A Visionary Brand Celebrates Native Art

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It’s the last day of vacation, and the flight home is just hours away. Will that final lap through the gift shop offer something that carries the memory of a special place? It’s doubtful: The standard assortment of mass-produced key chains, mugs and trinkets is more likely to fall short. But in the heart of Bristol Bay, a BBNC subsidiary has set out to transform the superficiality of souvenir shopping into an authentic experience that supports and celebrates Native art.

At BBNC’s Mission Lodge, travelers are drawn from all corners of the world by the lure of great fly-out fishing and first-class accommodations. Situated on the shores of Lake Aleknagik, steeped in history that reflects both Native and western culture, the Lodge offers its guests what is widely acknowledged to be the best fishing of their lives. Add to that distinction Mission Lodge’s reputation for great hiking, fine dining, spa services, and helpful staff, and you get an unforgettable Bristol Bay experience.

But scanning the inventory at Mission Lodge’s gift shop, general manager Sarah Fullhart felt something was missing. While cozy fleece and rugged outdoor gear is the outfit of choice in a place like Mission Lodge, Fullhart saw an opportunity for visitors to take home another aspect of their experience in Bristol Bay. If Mission Lodge carried artwork by Native Alaskans, visitors to Bristol Bay could show their appreciation for the cultures of this special part of the world—and Native Alaskan artists would have the chance to share their work.

Alaska Native Life was launched in summer of 2015, when an open call went out to BBNC shareholders. “We send out postcards, not really knowing what we’d get back.” But the campaign yielded dozens of submissions from artists working across a range of mediums, from pencil to chalk to digital media. In Fullhart’s words, she and BBNC’s Chief Operating Officer Scott Torrison were “blown away” by the diversity and quality of submissions. It was a good problem to have—there was too much excellent material.

Through a careful selection process, Alaska Native Life narrowed the submissions down to seven designs, now available as t-shirts, hoodies and other products, both at the Mission Lodge gift shop and at the online shop at For selected artists, Alaska Native Life is an opportunity not only to be paid for their designs, but also to share their heritage through their art.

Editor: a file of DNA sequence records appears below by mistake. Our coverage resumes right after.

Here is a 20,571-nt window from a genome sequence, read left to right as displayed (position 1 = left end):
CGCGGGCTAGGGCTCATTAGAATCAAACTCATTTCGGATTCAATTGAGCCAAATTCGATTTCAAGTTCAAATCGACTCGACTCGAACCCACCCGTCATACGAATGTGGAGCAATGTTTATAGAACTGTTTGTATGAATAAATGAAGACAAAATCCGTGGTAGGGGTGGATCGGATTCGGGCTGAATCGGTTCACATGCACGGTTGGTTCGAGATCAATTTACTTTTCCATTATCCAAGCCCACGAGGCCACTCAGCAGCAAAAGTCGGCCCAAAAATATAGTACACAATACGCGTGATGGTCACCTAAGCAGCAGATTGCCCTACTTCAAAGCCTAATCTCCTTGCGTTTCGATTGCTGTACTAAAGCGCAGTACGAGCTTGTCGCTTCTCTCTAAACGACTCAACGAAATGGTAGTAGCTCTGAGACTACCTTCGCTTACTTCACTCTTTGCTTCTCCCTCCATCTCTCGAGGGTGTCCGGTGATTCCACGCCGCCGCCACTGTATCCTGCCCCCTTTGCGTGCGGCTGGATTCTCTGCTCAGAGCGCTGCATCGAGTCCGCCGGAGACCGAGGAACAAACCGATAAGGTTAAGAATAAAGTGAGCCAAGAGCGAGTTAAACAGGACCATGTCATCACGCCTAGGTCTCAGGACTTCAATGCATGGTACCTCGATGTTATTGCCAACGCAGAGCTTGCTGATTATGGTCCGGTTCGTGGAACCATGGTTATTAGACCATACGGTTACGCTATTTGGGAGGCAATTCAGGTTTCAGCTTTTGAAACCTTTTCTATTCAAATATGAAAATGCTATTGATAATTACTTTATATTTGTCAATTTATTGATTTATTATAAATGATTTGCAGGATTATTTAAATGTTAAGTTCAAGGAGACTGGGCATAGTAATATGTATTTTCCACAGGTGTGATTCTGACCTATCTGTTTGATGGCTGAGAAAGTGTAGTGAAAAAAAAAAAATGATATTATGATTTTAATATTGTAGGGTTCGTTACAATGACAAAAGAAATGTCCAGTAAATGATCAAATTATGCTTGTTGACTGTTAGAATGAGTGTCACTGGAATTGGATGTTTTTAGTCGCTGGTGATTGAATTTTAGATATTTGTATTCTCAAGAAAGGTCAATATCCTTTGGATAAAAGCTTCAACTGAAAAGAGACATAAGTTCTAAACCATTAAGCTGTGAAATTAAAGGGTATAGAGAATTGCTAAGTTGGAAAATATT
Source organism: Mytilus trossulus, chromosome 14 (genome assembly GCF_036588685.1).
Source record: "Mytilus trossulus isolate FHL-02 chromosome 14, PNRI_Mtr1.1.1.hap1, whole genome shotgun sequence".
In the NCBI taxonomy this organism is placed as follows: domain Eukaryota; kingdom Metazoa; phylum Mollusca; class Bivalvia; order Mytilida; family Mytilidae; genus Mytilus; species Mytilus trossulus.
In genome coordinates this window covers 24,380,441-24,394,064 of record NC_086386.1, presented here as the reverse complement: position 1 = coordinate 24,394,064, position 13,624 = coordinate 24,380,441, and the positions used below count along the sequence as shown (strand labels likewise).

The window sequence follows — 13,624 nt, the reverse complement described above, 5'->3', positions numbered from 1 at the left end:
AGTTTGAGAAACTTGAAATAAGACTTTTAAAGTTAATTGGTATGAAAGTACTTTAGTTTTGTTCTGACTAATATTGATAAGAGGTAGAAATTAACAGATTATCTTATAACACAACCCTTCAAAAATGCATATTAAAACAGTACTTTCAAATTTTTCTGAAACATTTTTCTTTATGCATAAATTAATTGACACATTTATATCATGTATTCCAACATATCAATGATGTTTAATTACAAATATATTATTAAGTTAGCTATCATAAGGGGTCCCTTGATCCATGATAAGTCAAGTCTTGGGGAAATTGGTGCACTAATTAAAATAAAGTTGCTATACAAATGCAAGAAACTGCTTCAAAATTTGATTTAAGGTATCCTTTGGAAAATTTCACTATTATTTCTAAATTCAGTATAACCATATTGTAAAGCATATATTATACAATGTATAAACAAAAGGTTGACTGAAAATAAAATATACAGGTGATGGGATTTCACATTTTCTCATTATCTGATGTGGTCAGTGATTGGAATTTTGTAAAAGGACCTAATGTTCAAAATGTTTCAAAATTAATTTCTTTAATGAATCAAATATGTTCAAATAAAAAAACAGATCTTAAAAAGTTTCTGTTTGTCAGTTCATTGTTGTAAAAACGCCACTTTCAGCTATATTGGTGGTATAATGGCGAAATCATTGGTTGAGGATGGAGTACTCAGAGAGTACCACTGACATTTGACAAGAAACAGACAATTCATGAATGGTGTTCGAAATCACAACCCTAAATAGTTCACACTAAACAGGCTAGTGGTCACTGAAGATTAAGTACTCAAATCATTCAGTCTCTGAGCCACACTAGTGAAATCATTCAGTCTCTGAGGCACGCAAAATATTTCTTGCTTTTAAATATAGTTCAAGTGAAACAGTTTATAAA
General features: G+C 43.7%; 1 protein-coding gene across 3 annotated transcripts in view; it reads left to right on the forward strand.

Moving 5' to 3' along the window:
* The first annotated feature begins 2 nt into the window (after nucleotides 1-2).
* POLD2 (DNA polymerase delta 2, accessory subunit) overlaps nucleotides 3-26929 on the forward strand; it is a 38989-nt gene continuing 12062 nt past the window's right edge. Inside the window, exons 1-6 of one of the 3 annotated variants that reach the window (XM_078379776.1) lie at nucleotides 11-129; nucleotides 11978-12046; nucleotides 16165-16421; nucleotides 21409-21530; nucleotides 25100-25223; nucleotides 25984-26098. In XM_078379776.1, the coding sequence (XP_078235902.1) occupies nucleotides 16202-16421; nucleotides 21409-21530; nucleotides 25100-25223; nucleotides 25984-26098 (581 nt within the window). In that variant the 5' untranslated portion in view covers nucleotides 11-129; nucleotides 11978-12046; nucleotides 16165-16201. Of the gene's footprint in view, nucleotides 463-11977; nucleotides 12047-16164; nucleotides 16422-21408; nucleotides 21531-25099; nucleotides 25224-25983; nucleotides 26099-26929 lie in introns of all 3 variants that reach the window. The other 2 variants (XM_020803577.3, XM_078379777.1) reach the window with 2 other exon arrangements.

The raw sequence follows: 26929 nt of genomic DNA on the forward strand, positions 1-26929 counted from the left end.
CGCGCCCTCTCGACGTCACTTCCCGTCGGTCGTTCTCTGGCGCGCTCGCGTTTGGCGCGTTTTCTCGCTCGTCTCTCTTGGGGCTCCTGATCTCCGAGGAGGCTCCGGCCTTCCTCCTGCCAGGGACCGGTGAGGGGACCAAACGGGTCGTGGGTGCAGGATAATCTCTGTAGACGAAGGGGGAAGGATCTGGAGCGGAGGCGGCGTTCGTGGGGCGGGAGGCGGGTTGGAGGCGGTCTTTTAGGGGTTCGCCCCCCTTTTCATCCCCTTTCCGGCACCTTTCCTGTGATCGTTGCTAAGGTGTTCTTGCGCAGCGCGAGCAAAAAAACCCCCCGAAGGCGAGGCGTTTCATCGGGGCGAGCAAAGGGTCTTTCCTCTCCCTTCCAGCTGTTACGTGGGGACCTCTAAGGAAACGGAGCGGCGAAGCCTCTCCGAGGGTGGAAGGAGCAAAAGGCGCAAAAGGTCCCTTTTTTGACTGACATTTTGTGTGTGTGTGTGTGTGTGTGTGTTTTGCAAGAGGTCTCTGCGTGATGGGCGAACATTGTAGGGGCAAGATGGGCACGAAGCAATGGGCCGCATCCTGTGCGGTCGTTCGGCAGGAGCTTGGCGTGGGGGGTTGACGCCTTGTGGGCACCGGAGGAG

Demand for Alaska Native Life products from Mission Lodge guests has been no surprise—as Fullhart predicted, the current line has sold quickly in the gift shop. But she wasn’t expecting the designs to make such a splash within the Native community of Bristol Bay as well. Friends and family members have snapped up the shirts at farmers’ markets in Dillingham, BBNC corporate meetings and at Beaver Roundup events, showing that local demand is strong for wearable art that expresses Native heritage, culture and creativity.

Alaska Native Life’s second campaign will reach BBNC shareholders soon. Reflecting lessons learned during the inaugural run, this year’s call for submissions will emphasize bold, one- or two-color designs that translate well to t-shirts. And although low cost and wear-ability make shirts the perfect product to launch with, Alaska Native Life will soon move past apparel—and beyond the Mission Lodge gift shop—to showcase other forms of Native art. An online marketplace in the works will provide Native artists an Etsy-like platform to sell jewelry, scrimshaw and other artwork and crafts across both traditional and contemporary mediums.

Though it’s hard to believe, Alaska Native Life may be the first initiative of its kind in Alaska, illuminating Native culture in a way that attracts the tourist and local communities alike. Given its early success, Fullhart hopes that Alaska Native Life can become a vital network for Native artists in Bristol Bay and beyond. So does BBCNC: As a Native corporation deeply invested in the wellbeing and success of our shareholders, we celebrate the momentum and promise of Alaska Native Life.

For more information or to submit artwork, please visit